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After Joshua’s death, the tribes of Israel continue their
conquest of the southern regions of Canaan, but they are unable
to cleanse the land thoroughly of its native inhabitants. God declares
that these remaining people will be an impediment to Israel’s enjoyment
of the promised land. Generations pass, and the younger Israelites
turn away from God, intermarrying with the Canaanites and worshipping
the local deities. God threatens to abandon Israel because of the
disobedience of the youth, but he selects a series of judges, or
rulers, to act as temporary leaders for the people.
Throughout the lives of these judges, the narrator tells
us, Israel’s behavior follows a consistent pattern: the people of
Israel fall into evil, God sends a leader to save them, and, once
the judge dies, the people commit even greater evil. When the Israelites’
continued worship of the Canaanite gods leads to an invasion by
the nation of Moab, God sends Israel a left-handed man named Ehud
to be its deliverer. Ehud visits the Moabite king and offers to
give the king a secret message from God. When the king dismisses
his attendants, Ehud draws a sword strapped to his right thigh and
plunges it into the obese king, killing him. Ehud escapes and leads
the Israelites in regaining control of the Jordan River valley.
A prophet named Deborah emerges as Israel’s new judge
after Israel returns to evil and is invaded by a mighty army from
the north. Counseling Israel’s tribes under a great tree, she calls
for an insurrection, and, together with God’s help, the Israelites
defeat the king’s 900 chariots, sending the
Canaanite general, Sisera, into retreat. When Sisera seeks refuge
in a local woman’s tent, the owner, Jael, lures Sisera to sleep
and kills him, hammering a peg into his skull. Deborah recounts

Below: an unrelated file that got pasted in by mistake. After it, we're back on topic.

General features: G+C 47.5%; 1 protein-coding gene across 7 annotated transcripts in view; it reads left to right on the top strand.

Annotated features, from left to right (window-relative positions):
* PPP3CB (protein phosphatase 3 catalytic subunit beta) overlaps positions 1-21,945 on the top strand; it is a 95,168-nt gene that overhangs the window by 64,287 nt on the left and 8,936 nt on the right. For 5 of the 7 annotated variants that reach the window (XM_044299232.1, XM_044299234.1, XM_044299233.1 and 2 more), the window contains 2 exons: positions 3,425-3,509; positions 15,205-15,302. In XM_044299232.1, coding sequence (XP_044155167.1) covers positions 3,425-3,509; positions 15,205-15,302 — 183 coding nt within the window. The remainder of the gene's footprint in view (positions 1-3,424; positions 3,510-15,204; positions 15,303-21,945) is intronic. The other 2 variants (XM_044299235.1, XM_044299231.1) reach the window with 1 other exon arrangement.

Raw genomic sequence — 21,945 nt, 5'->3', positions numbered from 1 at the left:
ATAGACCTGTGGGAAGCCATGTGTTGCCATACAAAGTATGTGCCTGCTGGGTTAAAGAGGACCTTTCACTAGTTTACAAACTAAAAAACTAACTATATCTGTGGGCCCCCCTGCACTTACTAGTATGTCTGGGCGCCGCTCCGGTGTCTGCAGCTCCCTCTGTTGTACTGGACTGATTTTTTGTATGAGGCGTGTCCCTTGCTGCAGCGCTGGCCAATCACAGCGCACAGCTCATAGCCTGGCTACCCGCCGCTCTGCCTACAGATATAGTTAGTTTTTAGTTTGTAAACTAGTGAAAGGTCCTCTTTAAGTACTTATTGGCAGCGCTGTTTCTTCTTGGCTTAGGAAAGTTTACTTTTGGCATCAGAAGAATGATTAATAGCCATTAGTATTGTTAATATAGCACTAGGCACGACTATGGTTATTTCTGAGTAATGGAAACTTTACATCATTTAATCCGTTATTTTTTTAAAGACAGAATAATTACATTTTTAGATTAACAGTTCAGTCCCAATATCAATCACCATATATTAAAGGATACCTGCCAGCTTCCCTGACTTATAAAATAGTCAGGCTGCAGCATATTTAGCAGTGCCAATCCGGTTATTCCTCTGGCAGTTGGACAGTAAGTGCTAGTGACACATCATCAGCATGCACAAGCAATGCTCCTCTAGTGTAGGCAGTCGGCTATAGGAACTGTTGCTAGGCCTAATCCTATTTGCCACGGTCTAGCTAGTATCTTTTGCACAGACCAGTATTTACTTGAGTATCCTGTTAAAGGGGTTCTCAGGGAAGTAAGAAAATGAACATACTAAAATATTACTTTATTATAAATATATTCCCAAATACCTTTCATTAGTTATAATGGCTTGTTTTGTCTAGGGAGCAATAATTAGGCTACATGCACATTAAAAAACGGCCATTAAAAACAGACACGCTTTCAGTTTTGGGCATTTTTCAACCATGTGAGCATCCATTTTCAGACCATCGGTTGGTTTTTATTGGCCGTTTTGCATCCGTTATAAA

the victory in a lengthy song, extolling God as a warrior and herself
as the “mother in Israel” (5:7).
God commissions a humble man, Gideon, to save Israel
from its next invaders, the Midianites, who impoverish and scatter
the people. Gideon tears down his father’s altar to the god Baal,
and the Israelites respond in droves to his call to fight. God demands
fewer men for the battle, and, in a test, Gideon leads the men to
a river to drink. Those who cup their hands to drink are sent home,
and the remaining three hundred men who lap the water with their
tongues are chosen for God’s army. Spying on the enemy troops at
night, Gideon overhears a Midianite soldier tell his friend about
a dream in which a small loaf of bread was able to knock down a
large Midianite tent. The friend interprets the dream as a sign
that Midian will be defeated by Israel. Gideon and his few men surround
the camps, and—with the sound of trumpets and broken jars—the Israelites emit
such a clamorous war cry that the Midianites turn and slay each
other. Israel attempts to make Gideon its king, but Gideon refuses,
proclaiming that God alone is ruler of Israel.
Widespread worship of the god Baal plagues Israel,
and Gideon’s son Abimelech serves a violent three-year reign as
Israel’s king. His tyrannical reign ends when a woman throws a millstone
on Abimelech’s head. Pressured by the Philistines from the east
and the Ammonites from the west, Israel turns from its idol worship
and God selects a new judge, Jephthah, the son of a prostitute,
to challenge the Ammonites. Jephthah promises God that, if he is
victorious, he will sacrifice to God the first thing that comes